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HomeIssue 11Plaza IGA: No liquor license application

Plaza IGA: No liquor license application

p2258-Alice-Plaza-extBy ERWIN CHLANDA
There is no application before Licensing NT for a liquor licence associated with a new supermarket in the Alice Plaza, says Sean Parnell, Director-General of Licensing.
If such an application were received, there would be the usual rounds of consultation with the community, the town council and police.
All the things laid out in the Liquor Act would be taken into account, among them, potential harm in the community and the public interest – “That’s a big thing,” says Mr Parnell.
Meanwhile Sally McMartin, manager of Lhere Artepe Enterprises and Lhere Artepe Nominees, says the local native title organisation is not the prospective owner of an IGA store in the Plaza.
Lhere Artepe runs three IGAs, in Fynn Drive, Hearne Place and Lindsay Avenue.
PHOTO: The centre’s bland facade may get a make-over.


  1. Surprise, surprise! You CAN have a supermarket that doesn’t sell alcohol.
    You’d actually be able to go food shopping with the kids and not have to explain; the presence of a Police Officer outside the door, the yelling and screaming from groups of people, the violence in and outside of the supermarket, the collapsed drunk on the footpath, etc.
    Wouldn’t shopping for food without the “humbug” of the grog culture be attractive to every family, regardless of colour or race?
    While removing alcohol from supermarkets to specialist liquor stores (at least 1km away from a food outlet) won’t solve the alcohol problems of the NT, it would certainly make the experience of the essential life activity of feeding the family much more pleasant.
    I’ll be supporting an IGA without liquor!

  2. It is very unlikely that a supermarket could compete with Coles and Woolies if it didn’t have a liquor licence Maggie (Posted July 24, 2015 at 9:46 am).
    Woolies in particular makes so much from its huge number of liquor outlets that it can afford to cross subsidise certain products which draw many customers into its stores.
    A few years back the other IGAs said that they would not be able to stay open if they couldn’t sell some alcohol products. At least they had the good grace to voluntarily knock the cheap fortified and cask wines off their shelves, and put a floor price (amounting to one dollar per standard drink) on the cheapest bottled wine.
    The fact that no licence application has been lodged yet on behalf of the mooted IGA in the Plaza centre should not be taken to mean that a lodgement is not being contemplated, if indeed somebody is seriously planning to open a new supermarket there.
    If you really want to reduce the negative impacts of the grog culture, Maggie, you will have to join in the efforts to turn down the grog tap in the NT, by reducing supply of, and demand for, the cheapest alcohol products.
    This means introducing a floor price to eliminate retail sales of the cheapest wines, which undercut the price of beer; an ID check on all those purchasing takeaway alcohol, to temporarily prevent sales to people who have drunk alcohol to excess and committed offences while drunk; replacing sponsorship of teams and events by alcohol producers and retailers; the cessation of alcohol advertising during sports broadcasts; and long term measures to educate people better about the detrimental effects of excess consumption, and better drinking styles.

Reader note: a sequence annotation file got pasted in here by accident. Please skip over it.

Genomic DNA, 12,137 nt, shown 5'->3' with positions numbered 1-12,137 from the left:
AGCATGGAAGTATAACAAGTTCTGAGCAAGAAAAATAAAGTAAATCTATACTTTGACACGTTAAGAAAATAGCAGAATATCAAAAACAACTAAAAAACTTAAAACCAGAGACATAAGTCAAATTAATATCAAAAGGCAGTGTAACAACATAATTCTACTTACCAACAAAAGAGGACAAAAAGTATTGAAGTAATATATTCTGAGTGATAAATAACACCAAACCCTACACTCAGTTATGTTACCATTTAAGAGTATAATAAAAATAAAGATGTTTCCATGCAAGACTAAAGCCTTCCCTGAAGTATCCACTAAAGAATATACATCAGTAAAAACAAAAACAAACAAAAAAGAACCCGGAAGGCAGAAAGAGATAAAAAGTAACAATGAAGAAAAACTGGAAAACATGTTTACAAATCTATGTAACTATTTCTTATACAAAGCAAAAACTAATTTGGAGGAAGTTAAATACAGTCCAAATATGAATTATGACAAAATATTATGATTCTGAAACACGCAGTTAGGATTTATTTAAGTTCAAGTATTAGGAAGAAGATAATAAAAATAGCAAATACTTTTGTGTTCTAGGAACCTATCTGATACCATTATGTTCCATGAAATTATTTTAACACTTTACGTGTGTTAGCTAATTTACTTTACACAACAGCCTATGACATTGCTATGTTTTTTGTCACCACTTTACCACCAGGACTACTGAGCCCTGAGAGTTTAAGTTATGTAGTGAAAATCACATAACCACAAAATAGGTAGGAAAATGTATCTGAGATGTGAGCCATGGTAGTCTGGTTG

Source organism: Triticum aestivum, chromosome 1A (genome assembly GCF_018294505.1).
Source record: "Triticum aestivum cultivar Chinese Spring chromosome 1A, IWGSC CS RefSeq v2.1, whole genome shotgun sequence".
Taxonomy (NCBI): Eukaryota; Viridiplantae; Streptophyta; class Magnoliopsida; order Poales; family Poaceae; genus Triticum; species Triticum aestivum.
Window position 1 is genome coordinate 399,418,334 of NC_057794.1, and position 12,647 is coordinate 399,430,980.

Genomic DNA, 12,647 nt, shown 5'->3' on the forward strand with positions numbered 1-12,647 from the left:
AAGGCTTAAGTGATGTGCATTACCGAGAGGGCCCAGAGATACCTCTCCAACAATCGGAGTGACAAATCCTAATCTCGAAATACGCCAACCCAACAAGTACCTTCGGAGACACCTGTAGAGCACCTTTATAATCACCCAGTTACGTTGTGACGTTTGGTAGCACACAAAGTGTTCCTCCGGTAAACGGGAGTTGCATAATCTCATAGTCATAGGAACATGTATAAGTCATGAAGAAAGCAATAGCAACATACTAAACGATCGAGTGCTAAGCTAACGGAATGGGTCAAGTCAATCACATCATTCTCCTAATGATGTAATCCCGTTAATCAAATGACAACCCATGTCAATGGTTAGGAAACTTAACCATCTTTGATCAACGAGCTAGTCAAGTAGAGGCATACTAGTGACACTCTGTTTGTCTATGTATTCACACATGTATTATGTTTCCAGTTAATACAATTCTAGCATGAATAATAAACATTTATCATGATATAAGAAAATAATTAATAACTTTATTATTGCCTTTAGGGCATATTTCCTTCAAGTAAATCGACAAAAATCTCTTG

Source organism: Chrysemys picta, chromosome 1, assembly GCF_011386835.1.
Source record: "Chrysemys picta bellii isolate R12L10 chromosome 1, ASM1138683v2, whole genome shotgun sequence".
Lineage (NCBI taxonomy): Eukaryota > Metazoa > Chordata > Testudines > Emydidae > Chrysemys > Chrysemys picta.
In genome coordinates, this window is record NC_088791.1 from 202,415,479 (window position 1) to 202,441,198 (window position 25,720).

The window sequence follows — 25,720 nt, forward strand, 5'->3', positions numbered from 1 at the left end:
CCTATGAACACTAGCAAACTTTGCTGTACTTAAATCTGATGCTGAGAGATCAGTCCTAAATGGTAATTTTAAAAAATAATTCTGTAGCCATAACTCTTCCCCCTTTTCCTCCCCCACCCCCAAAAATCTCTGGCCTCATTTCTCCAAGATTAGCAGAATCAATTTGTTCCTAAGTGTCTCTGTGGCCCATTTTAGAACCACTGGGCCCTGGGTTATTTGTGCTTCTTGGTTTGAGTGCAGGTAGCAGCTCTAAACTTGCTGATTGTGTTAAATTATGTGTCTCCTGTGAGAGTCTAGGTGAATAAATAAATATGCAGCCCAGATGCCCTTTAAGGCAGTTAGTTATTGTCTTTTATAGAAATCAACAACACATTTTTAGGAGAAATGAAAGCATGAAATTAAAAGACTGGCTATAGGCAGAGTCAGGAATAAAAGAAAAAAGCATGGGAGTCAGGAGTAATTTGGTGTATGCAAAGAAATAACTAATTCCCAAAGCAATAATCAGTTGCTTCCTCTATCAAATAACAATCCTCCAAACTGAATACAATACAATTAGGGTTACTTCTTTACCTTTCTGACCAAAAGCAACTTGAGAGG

3. @ Bob Duran: As long as my bum points to the ground I will not shop at an IGA on principle, regardless of they have a Liquorland or not. We do have other choices.

  4. @ Fred the Philistine:
    Yes we do have choices and the right to live with our principles. Mine is to try, as much as possible, to support the Australian farmers and the local industries.
    As major supermarket chains give more shelf space to their own brand items the “name brand” products are being squeezed off the shelves with only the top selling items remaining.
    For customers this means less variety, less choice and the disappearance of familiar brands from the aisles.
    For supermarkets it creates a shift in bargaining power further down the supply chain; Australian farmers and wholesalers have little choice but to sell through the supermarkets’ own brands and are forced to compete with cheaper and often heavily subsidised foreign imports.
    The supermarket giants have been blamed for Australia having the fastest growing grocery prices in the developed world.
    ABC’s Hungry Beast program (March 10, 2010); The Beast File: Woolies and Coles.
    If alcohol is a health problem, so is tobacco, and Woolworths is the largest seller of tobacco and alcohol and Australia’s largest owner of poker machines (more than 10,000).

  5. @ Evelyne: It was 5 or 6 years ago that IGA were importing apples from China, of which 35 containers were rejected because of high concentration of insecticide.

  6. Cases of Hepatitis A have been linked to the consumption of 1 kg packets of Nanna’s Frozen Mixed Berries.
    The berries came from China and Chile, were packaged in China and were imported by Patties Foods, which is based in Bairnsdale, east Victoria.
    The products were distributed to consumers mainly by Woolworths, Coles and IGA supermarkets.
    The rate of imported food products is increasing at a rapid pace, as the only way for the companies to provide their ridiculously low prices is to buy food produced in countries by cheap labour.
    The question is: Australian made – are people really willing to pay more?

  7. Informative commentary – I appreciate the details. Does someone know if my assistant would be able to find a sample a form form to complete?


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